During my IT career, I’ve had the opportunity to serve as a microsystems analyst, technical support engineer, server administrator/systems engineer, and database administrator/developer. A number of years ago, after coming back from maternity leave at Salt Lake County, the CIO at the time approached me about a reorganization and gave me the opportunity to select which IT area I wanted to oversee. Since then, I have had the opportunity to manage a number of infrastructure areas, including the service desk, workstation, data center, mainframe operations, telecommunications, database, server, storage, backup, and email. Today, I oversee the following teams for Software Platform Services: PeopleSoft Middle Tier, Web Application Deployment & Automation, Facilities IT — Systems Engineering, Database (UIT-ITS), and Application Engineering (ITS).
How would you describe your leadership style and/or philosophy?
I foster and promote a culture of innovation, teamwork, collaboration, transparency, and trust. I lead by example. I am team-oriented/collaborative in nature. I encourage my team and others to engage in big discussions, provide feedback, and participate in the decision-making process. I believe in setting clear expectations, listening intently, providing feedback, sharing experiences, and praising efforts. Most of all, I believe in working together to earn the trust of those I work with and provide support to.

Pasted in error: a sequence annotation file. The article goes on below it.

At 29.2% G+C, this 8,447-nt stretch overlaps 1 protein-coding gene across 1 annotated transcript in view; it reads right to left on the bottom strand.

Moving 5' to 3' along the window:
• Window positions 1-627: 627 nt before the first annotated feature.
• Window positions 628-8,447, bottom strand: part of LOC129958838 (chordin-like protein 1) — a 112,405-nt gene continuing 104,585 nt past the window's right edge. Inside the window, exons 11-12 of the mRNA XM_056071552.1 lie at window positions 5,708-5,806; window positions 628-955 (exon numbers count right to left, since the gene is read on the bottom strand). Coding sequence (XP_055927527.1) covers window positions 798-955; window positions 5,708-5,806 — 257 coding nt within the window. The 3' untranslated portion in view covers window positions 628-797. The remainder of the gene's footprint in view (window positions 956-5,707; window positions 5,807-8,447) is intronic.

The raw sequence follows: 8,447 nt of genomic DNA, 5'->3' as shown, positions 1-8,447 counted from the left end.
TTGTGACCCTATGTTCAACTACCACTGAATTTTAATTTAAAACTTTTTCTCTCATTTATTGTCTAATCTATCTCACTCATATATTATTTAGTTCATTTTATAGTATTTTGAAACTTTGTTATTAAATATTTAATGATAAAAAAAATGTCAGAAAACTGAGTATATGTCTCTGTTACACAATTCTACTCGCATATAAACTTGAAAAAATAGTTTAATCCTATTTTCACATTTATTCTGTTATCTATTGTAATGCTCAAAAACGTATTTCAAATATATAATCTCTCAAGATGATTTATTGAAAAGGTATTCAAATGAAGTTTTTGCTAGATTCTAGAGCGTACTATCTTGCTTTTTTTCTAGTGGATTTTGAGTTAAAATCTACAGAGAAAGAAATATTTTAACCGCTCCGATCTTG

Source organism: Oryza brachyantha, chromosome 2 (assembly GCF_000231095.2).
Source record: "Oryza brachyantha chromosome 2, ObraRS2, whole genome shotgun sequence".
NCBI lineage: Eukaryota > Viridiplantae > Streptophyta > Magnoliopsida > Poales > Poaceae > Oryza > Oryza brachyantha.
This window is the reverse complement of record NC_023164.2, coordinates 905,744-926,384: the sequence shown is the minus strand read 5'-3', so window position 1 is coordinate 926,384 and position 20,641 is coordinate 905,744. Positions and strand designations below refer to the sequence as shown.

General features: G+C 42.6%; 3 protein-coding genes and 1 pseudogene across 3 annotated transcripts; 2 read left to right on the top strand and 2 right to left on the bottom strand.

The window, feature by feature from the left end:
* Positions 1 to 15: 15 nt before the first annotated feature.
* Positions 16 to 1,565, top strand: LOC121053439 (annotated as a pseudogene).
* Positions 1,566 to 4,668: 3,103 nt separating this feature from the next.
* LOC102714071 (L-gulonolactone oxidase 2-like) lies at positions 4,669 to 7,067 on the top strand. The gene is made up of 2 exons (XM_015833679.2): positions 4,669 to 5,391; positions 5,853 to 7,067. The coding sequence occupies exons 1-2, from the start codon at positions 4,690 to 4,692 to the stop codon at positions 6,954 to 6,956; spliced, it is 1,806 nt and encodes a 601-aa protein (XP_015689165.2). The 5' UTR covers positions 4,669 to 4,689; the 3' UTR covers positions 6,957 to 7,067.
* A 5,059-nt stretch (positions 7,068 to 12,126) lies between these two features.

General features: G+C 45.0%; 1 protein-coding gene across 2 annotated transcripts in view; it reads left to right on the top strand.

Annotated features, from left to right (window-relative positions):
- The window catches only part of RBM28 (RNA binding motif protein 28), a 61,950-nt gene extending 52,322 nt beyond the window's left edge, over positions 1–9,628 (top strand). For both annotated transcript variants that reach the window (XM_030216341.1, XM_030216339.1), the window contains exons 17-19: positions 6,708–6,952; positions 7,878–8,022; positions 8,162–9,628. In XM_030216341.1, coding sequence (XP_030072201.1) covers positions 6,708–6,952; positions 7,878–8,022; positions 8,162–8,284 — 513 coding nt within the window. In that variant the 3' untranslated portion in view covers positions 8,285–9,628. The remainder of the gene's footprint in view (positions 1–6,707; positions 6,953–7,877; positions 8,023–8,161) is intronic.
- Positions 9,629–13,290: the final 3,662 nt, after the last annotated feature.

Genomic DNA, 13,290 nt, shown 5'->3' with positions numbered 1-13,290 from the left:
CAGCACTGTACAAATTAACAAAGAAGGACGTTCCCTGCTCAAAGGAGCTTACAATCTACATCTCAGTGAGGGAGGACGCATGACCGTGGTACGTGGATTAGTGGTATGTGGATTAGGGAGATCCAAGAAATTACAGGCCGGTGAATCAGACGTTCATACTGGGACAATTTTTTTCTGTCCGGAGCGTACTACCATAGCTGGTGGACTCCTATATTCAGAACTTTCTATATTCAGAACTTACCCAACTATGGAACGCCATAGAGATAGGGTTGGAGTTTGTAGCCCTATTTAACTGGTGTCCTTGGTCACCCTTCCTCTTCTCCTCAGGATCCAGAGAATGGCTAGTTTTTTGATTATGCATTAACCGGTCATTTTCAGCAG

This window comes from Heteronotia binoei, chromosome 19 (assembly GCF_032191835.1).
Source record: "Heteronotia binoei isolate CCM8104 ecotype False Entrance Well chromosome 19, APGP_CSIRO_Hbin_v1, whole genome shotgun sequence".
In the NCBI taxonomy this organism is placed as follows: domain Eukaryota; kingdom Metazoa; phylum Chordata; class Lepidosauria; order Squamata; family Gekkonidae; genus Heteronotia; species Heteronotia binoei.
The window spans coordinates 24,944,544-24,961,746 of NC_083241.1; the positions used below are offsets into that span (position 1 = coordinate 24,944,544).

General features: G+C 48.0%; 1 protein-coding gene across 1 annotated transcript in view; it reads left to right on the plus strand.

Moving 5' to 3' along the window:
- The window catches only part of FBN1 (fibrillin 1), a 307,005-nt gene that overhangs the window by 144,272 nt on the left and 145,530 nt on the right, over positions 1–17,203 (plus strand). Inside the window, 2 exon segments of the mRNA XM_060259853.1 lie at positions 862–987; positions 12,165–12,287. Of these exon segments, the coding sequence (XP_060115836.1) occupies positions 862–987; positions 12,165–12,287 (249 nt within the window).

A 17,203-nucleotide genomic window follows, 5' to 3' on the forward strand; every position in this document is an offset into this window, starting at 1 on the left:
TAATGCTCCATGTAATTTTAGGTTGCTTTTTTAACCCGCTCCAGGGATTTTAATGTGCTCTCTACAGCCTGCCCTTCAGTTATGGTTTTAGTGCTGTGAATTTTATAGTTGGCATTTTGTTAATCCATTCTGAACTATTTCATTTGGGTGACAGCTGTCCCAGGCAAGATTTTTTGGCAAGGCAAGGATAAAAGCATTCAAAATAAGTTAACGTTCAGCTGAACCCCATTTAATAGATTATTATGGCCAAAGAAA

What do you enjoy most about your role at the U?
I enjoy working with all the unique, talented individuals and innovative teams at the U.
What do you find most challenging about your job?
The most difficult challenge is the recruitment process. I find it difficult to bring in a diverse set of applicants for my technical positions. I’m trying to find ways to improve in diversity recruitment, such as engaging HR for recommendations, advertising to under-represented groups, and reaching out to different teams to form a more diverse interview panel. I still don’t have a solid solution, but I am committed to finding ways to improve.
What are some of your hobbies?